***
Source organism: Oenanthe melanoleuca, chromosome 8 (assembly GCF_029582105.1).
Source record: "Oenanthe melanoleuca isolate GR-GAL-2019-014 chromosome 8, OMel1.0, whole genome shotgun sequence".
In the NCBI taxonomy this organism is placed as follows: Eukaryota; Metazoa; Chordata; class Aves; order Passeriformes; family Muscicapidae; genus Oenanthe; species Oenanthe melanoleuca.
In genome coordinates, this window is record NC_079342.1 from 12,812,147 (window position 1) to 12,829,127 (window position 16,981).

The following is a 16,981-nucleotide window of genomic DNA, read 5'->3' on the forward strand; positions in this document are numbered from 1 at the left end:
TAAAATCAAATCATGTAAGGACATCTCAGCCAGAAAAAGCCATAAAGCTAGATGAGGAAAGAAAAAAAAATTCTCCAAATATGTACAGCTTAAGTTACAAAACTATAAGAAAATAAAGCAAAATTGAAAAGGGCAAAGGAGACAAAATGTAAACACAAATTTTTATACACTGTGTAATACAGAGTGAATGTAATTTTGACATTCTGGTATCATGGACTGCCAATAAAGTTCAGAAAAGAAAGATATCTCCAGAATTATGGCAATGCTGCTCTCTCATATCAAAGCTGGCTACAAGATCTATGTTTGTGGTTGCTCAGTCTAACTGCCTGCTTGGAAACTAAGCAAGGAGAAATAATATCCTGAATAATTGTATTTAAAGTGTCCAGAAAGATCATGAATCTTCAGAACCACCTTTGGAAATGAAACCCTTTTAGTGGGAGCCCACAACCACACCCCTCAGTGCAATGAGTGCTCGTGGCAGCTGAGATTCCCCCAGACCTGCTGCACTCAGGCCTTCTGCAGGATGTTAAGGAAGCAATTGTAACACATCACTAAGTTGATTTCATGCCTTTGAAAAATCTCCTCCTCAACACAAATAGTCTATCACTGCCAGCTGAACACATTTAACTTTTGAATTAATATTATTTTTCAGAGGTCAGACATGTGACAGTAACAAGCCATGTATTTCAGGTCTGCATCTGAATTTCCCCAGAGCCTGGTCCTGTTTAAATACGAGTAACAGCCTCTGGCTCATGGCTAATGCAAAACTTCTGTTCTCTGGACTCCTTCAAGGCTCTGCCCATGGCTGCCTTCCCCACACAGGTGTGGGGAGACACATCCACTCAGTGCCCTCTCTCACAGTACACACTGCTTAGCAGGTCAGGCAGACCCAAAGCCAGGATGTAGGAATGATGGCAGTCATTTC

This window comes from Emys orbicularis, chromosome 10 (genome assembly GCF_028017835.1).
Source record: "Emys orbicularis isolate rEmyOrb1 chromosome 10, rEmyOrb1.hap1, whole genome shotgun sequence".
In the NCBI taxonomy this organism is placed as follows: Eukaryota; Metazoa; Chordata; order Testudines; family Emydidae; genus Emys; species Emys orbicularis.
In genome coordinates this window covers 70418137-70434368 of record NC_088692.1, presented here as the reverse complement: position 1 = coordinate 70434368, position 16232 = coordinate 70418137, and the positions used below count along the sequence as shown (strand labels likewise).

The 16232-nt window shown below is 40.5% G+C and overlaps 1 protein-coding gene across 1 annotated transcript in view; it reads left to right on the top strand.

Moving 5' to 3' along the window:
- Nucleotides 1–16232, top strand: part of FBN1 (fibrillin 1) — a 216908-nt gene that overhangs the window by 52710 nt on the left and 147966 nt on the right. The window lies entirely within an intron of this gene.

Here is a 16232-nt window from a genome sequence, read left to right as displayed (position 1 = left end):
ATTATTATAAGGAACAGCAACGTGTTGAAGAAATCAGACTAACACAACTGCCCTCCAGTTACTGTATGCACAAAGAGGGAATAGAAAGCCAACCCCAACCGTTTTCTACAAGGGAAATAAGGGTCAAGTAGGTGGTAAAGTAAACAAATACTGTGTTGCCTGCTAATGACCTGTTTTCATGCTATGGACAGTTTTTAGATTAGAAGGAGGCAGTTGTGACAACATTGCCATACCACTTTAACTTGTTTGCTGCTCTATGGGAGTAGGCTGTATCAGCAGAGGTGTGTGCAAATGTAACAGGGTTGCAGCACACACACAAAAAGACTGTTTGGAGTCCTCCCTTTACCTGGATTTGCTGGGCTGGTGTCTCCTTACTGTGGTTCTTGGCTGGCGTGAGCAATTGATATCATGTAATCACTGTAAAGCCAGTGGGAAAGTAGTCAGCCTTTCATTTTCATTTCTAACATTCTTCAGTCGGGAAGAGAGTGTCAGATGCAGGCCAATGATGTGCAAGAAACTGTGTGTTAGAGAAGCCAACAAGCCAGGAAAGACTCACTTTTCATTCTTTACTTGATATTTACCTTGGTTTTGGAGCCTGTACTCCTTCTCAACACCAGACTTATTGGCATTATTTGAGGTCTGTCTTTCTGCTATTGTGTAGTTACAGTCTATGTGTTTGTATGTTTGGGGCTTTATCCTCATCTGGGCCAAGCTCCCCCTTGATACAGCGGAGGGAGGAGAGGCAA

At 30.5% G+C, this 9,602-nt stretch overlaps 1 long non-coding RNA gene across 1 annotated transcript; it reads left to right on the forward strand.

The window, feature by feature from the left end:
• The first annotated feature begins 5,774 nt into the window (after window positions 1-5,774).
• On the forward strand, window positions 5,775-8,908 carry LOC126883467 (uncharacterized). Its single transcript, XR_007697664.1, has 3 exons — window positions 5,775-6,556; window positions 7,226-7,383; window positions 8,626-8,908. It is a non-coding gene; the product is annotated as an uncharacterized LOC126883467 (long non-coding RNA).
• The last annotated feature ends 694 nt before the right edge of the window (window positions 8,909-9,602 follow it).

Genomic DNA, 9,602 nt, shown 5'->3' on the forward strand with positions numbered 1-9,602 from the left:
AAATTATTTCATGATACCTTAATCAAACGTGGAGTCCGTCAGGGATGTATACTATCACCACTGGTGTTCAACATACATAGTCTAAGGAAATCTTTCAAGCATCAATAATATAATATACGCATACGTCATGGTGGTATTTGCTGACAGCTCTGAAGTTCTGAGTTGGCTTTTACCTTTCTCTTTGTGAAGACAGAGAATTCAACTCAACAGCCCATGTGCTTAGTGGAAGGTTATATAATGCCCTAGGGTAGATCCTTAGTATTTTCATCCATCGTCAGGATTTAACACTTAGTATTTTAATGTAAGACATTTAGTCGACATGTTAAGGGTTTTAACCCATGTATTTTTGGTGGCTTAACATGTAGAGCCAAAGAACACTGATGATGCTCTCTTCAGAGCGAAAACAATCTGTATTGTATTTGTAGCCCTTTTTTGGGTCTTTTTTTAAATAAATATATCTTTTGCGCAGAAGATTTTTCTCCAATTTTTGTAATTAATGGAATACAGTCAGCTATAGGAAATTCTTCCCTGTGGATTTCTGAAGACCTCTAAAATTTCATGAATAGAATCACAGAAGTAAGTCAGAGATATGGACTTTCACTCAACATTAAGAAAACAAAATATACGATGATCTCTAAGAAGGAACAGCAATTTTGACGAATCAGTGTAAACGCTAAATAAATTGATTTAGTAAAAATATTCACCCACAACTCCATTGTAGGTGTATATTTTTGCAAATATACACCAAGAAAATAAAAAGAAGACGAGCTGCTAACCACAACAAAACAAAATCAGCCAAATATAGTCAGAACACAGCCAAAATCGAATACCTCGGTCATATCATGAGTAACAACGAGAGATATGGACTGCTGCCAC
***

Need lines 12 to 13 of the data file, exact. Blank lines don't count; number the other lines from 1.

Moving 5' to 3' along the window:
- Nucleotides 1–16232, top strand: part of FBN1 (fibrillin 1) — a 216908-nt gene that overhangs the window by 52710 nt on the left and 147966 nt on the right. The window lies entirely within an intron of this gene.